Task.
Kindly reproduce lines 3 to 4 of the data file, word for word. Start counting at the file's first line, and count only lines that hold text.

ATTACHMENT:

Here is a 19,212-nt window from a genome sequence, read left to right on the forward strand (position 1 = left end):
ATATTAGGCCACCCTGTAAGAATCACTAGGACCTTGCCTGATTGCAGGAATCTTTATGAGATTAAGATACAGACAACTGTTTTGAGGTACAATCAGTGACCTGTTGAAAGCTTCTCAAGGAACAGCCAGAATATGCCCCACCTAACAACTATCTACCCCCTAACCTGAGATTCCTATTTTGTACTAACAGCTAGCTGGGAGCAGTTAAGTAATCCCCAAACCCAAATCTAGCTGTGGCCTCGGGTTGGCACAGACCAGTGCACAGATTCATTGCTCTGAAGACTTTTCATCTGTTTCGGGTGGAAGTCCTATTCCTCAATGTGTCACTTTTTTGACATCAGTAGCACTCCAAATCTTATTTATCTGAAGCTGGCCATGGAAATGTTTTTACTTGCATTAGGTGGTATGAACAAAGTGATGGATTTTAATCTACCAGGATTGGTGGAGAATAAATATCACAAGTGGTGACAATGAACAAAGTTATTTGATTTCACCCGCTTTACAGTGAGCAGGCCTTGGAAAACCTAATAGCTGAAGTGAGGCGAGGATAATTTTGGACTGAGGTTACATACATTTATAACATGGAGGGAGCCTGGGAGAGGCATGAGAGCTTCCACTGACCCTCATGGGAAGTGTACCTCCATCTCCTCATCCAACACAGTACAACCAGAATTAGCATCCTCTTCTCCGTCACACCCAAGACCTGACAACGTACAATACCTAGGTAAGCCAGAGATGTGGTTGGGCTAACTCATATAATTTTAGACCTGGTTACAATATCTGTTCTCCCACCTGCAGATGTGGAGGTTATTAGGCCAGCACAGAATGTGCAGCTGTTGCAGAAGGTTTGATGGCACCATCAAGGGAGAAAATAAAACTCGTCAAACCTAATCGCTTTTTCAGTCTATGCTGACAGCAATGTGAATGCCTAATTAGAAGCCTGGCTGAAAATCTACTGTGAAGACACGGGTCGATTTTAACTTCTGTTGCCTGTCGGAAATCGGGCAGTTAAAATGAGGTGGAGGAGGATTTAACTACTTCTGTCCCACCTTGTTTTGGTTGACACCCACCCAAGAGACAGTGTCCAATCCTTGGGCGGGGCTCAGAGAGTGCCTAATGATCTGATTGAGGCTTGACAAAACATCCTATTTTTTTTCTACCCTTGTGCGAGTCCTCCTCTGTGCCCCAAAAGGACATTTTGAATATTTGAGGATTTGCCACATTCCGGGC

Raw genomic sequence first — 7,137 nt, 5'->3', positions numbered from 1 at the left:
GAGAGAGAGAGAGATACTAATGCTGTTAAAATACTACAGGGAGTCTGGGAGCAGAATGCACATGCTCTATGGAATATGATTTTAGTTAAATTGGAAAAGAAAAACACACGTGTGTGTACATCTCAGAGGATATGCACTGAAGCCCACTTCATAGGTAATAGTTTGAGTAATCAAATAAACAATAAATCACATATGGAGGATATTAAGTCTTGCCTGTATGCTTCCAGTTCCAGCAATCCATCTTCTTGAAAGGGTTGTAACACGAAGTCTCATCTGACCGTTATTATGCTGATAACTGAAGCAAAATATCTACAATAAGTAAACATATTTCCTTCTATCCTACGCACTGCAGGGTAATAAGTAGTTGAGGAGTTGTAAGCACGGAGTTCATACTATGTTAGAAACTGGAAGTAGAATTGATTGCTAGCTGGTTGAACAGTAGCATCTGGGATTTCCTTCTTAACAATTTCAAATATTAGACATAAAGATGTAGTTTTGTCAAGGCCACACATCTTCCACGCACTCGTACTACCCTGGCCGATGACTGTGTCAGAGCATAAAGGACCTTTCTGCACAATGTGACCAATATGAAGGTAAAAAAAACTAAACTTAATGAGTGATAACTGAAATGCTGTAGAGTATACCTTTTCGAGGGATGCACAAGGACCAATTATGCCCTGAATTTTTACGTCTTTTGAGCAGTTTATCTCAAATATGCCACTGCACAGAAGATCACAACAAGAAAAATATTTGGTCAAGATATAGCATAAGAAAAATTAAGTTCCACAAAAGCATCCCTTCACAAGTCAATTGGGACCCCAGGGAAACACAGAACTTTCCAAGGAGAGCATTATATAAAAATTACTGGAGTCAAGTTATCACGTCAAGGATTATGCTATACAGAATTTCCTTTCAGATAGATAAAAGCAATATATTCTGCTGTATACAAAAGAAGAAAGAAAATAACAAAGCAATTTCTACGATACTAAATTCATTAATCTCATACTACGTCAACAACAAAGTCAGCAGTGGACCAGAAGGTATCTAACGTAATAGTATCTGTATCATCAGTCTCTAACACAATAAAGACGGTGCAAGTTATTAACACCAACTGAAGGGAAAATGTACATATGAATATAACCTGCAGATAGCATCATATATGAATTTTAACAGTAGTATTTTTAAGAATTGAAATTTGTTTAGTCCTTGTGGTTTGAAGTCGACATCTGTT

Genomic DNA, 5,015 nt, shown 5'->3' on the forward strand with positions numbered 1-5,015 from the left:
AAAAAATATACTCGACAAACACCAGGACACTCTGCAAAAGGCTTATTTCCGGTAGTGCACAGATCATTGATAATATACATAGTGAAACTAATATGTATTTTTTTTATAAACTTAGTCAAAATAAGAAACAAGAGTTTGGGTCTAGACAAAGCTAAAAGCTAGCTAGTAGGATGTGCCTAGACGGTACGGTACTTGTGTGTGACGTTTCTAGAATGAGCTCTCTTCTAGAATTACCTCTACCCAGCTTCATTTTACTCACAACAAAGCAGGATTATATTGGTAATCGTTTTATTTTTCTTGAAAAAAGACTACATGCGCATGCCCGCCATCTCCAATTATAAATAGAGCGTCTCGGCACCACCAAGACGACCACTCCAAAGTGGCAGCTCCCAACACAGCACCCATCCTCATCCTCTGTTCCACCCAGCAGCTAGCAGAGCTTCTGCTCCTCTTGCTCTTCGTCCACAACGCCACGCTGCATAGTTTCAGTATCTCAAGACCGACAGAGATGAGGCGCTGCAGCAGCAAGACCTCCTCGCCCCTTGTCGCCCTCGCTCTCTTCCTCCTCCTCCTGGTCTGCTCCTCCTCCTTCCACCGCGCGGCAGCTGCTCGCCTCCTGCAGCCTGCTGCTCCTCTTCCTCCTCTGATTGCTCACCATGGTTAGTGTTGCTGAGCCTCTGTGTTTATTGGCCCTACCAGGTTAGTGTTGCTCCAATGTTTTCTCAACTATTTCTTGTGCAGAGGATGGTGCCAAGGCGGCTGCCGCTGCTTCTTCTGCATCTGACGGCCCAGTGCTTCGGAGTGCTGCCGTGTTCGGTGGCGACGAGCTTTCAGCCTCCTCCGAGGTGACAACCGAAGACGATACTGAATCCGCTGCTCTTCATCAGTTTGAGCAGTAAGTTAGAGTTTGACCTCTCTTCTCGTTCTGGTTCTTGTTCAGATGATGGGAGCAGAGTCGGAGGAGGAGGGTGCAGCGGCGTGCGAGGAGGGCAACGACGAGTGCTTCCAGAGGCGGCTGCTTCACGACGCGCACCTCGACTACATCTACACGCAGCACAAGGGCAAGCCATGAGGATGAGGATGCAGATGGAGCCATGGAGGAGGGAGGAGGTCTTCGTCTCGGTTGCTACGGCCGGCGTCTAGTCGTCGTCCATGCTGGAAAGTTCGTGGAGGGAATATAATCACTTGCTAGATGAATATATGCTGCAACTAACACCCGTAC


Raw genomic sequence first — 7,137 nt, 5'->3', positions numbered from 1 at the left:
GAGAGAGAGAGAGATACTAATGCTGTTAAAATACTACAGGGAGTCTGGGAGCAGAATGCACATGCTCTATGGAATATGATTTTAGTTAAATTGGAAAAGAAAAACACACGTGTGTGTACATCTCAGAGGATATGCACTGAAGCCCACTTCATAGGTAATAGTTTGAGTAATCAAATAAACAATAAATCACATATGGAGGATATTAAGTCTTGCCTGTATGCTTCCAGTTCCAGCAATCCATCTTCTTGAAAGGGTTGTAACACGAAGTCTCATCTGACCGTTATTATGCTGATAACTGAAGCAAAATATCTACAATAAGTAAACATATTTCCTTCTATCCTACGCACTGCAGGGTAATAAGTAGTTGAGGAGTTGTAAGCACGGAGTTCATACTATGTTAGAAACTGGAAGTAGAATTGATTGCTAGCTGGTTGAACAGTAGCATCTGGGATTTCCTTCTTAACAATTTCAAATATTAGACATAAAGATGTAGTTTTGTCAAGGCCACACATCTTCCACGCACTCGTACTACCCTGGCCGATGACTGTGTCAGAGCATAAAGGACCTTTCTGCACAATGTGACCAATATGAAGGTAAAAAAAACTAAACTTAATGAGTGATAACTGAAATGCTGTAGAGTATACCTTTTCGAGGGATGCACAAGGACCAATTATGCCCTGAATTTTTACGTCTTTTGAGCAGTTTATCTCAAATATGCCACTGCACAGAAGATCACAACAAGAAAAATATTTGGTCAAGATATAGCATAAGAAAAATTAAGTTCCACAAAAGCATCCCTTCACAAGTCAATTGGGACCCCAGGGAAACACAGAACTTTCCAAGGAGAGCATTATATAAAAATTACTGGAGTCAAGTTATCACGTCAAGGATTATGCTATACAGAATTTCCTTTCAGATAGATAAAAGCAATATATTCTGCTGTATACAAAAGAAGAAAGAAAATAACAAAGCAATTTCTACGATACTAAATTCATTAATCTCATACTACGTCAACAACAAAGTCAGCAGTGGACCAGAAGGTATCTAACGTAATAGTATCTGTATCATCAGTCTCTAACACAATAAAGACGGTGCAAGTTATTAACACCAACTGAAGGGAAAATGTACATATGAATATAACCTGCAGATAGCATCATATATGAATTTTAACAGTAGTATTTTTAAGAATTGAAATTTGTTTAGTCCTTGTGGTTTGAAGTCGACATCTGTT